• @ John, the transformation of MG from a producer of a second rate family car that barely sold to a major producer of SUVs and crossovers is typical of how China has advanced. Remember the rubbish quality pocket radios they exported 40 years ago, probably the same factories now are making 52 inch LED televisions with Western brand names with decent quality and low prices. MG is the same and while their range of cars aren’t quite up to European levels of quality, they are quite well made, look good and have a huge warranty and low prices.

    • A 7 year warranty from MG is an incentive to buy, as is the long warranties offered by some Korean brands. I often wonder why Ford etc. don’t offer a (say) 5 year warranty from new.

  16. Electric cars are all about company car BIK. People argue the toss comparing them against petrol/diesel as private purchases but everyone I know with an electric car, including me, has one as a company car. I know private electric car buyers exist but I have never met one. My Leaf replaced a 1.5L petrol Octavia and it saves me nearly £3K a year in personal taxation. To drive it is brilliant. Smooth, quiet, fast, instant throttle response. Very useable in the real world. The last petrol cars I had were small turbos such as the VW 1.5 TSi and were awful. Jerky power delivery including the hated ‘kangarooing issue’ that was never fully (or barely partly) resolved on existing cars. Would I buy it as a personal car? No. Because of the range issues. Long journeys are a total nightmare of bi-hourly charging and all the hassle and cost associated with it. Peak car, in terms of utility was for me the turbo-diesel, which is why I have kept my 16 year old Toyota for long personal journeys.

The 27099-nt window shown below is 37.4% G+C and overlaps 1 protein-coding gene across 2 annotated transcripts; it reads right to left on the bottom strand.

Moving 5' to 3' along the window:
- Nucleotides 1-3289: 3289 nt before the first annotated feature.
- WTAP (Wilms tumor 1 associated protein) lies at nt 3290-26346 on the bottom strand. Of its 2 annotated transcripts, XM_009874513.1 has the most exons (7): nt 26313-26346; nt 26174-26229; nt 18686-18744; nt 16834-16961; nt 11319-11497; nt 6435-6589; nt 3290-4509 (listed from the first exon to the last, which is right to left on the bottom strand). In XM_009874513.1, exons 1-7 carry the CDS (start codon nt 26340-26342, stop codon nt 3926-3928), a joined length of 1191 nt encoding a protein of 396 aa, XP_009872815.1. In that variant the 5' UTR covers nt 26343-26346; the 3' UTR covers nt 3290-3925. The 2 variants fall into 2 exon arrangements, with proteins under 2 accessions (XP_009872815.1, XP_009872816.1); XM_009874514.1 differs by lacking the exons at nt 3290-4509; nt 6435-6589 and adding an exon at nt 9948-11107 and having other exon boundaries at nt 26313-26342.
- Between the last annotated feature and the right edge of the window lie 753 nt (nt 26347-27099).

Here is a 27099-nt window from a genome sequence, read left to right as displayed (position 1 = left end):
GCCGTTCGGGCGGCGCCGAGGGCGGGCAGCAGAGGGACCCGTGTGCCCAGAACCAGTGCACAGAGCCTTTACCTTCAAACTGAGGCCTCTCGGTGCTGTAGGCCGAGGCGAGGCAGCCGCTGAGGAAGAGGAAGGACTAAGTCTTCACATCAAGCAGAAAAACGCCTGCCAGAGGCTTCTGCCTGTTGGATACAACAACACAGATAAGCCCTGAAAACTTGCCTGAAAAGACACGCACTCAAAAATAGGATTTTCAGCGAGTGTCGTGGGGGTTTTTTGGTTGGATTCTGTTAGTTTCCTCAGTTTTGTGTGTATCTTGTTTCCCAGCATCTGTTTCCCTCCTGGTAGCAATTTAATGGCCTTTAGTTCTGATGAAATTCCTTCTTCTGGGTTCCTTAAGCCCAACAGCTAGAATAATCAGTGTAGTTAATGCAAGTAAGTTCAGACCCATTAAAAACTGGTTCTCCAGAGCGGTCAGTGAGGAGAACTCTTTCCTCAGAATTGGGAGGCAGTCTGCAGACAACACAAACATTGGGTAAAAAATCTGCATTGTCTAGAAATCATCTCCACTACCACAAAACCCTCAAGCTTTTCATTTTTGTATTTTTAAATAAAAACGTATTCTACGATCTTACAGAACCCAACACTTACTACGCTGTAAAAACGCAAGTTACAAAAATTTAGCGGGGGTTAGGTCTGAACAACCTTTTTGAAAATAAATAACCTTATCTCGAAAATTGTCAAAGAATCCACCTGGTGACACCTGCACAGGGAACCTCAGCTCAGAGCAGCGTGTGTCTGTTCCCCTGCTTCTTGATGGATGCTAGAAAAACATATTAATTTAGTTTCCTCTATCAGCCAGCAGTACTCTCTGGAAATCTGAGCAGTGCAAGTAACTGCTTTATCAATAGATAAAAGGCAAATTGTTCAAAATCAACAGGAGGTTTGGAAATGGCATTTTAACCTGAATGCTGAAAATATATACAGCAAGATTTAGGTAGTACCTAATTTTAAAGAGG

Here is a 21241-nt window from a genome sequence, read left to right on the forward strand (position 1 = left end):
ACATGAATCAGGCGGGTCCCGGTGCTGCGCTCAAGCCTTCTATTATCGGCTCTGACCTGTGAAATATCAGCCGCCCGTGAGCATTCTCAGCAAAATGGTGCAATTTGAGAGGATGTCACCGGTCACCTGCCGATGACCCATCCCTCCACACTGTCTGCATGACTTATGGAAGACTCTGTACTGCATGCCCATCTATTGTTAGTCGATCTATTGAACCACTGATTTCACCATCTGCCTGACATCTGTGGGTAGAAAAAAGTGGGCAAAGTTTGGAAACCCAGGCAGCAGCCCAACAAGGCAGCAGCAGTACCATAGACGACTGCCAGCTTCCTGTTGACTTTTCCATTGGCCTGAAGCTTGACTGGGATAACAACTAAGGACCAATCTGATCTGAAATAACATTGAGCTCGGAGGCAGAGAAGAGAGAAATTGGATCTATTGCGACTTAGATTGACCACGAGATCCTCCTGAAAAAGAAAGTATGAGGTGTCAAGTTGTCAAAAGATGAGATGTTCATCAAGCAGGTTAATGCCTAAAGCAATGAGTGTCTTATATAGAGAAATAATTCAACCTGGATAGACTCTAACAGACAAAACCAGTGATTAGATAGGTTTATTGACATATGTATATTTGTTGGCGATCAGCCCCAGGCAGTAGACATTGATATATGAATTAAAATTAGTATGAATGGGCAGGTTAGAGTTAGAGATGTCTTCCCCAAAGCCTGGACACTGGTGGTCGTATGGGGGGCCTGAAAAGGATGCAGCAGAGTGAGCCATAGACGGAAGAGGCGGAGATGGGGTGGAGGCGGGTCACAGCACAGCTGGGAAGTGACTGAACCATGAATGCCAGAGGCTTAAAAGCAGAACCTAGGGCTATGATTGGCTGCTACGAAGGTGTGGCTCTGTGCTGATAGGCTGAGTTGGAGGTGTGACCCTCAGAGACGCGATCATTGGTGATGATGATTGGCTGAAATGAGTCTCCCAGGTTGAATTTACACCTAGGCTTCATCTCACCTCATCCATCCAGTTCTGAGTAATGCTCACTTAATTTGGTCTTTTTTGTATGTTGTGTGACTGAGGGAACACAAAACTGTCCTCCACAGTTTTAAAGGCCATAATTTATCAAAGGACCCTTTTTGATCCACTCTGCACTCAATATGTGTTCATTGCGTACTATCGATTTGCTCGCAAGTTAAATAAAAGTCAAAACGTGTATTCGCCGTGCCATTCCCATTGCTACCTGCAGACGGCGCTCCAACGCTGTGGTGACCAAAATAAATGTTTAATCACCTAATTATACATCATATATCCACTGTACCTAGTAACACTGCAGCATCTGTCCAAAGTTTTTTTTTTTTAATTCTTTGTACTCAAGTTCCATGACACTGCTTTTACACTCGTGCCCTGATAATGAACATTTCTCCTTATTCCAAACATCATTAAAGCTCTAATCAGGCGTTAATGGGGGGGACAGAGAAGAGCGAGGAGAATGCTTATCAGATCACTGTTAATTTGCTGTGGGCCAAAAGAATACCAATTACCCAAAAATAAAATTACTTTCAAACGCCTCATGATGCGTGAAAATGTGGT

• I know a few people now who have bought an electric car as a private purchase, most are ‘older’ individuals (one is 80) and mainly use them for local journeys which they are perfectly suited for. So it looks like the resistance to electric cars is falling away and it’s being lead by company car users who appreciate the BIK savings and by the ‘comfortable retired’ who are receptive to new tech and appreciate the convenience of plugging in at home.

  17. The National Grid is not the capacity constraint. Total UK electricity consumption has been falling – De-industrialisation, LED street lamps, Flat Screen TV’s etc. At the same time generating capacity is increasing, including significant renewable capacity. The problem is with local distribution networks. A typical suburban housing estate has cabling and distribution arranged to supply typical domestic loads. If every house suddenly has a 7KW charger installed and these are used at more or less the same time circuits will be overloaded. Not a massive problem to overcome if we where a competent nation that knew what it was doing – but we’re not.

    • an excellent point yet still no abuse hurling from the two users who stalk me – electric vehicles are not environmentally friendly in any way and are the forebringer of restrictions to the lifestyle we all enjoy

      • you never learn do you!

        The only people restricting you are the ones constantly lick the boots of, but are too stupid to realise!

        If you keep postings things like this then you’ll be treated like a common as muck imbecile who keeps the people most detrimental to their well being in power by sucking up to them in the mistaken belief if will actually improve their lot in life!

        Remember if you don’t want to be treated like the garbage here then stop posting things that scream “I’m a suck up to the rich even though I’ve yet to see any benefit!”

  18. Personal computers are on area where energy consumption must have fallen massively in the last 20 years, and nearly everyone has internet access now, unlike in 2003. I had a desktop like most people then that could only run off the mains and had a metal tower, speakers and CRT monitor that would probably consume four times as much electricity as a modern laptop. The laptop I use now can be charged in an hour and run off its battery for 14 hours.

    • I had a clunky desktop PC and separate monitor until 2010 ish, but my dad had a work laptop back in the late 90s that I used to play computer games on until his work got annoyed (how they found out I don’t know…) As soon as he got home I’d grab it out of his hands so I could continue playing Rollercoaster Tycoon or whatever!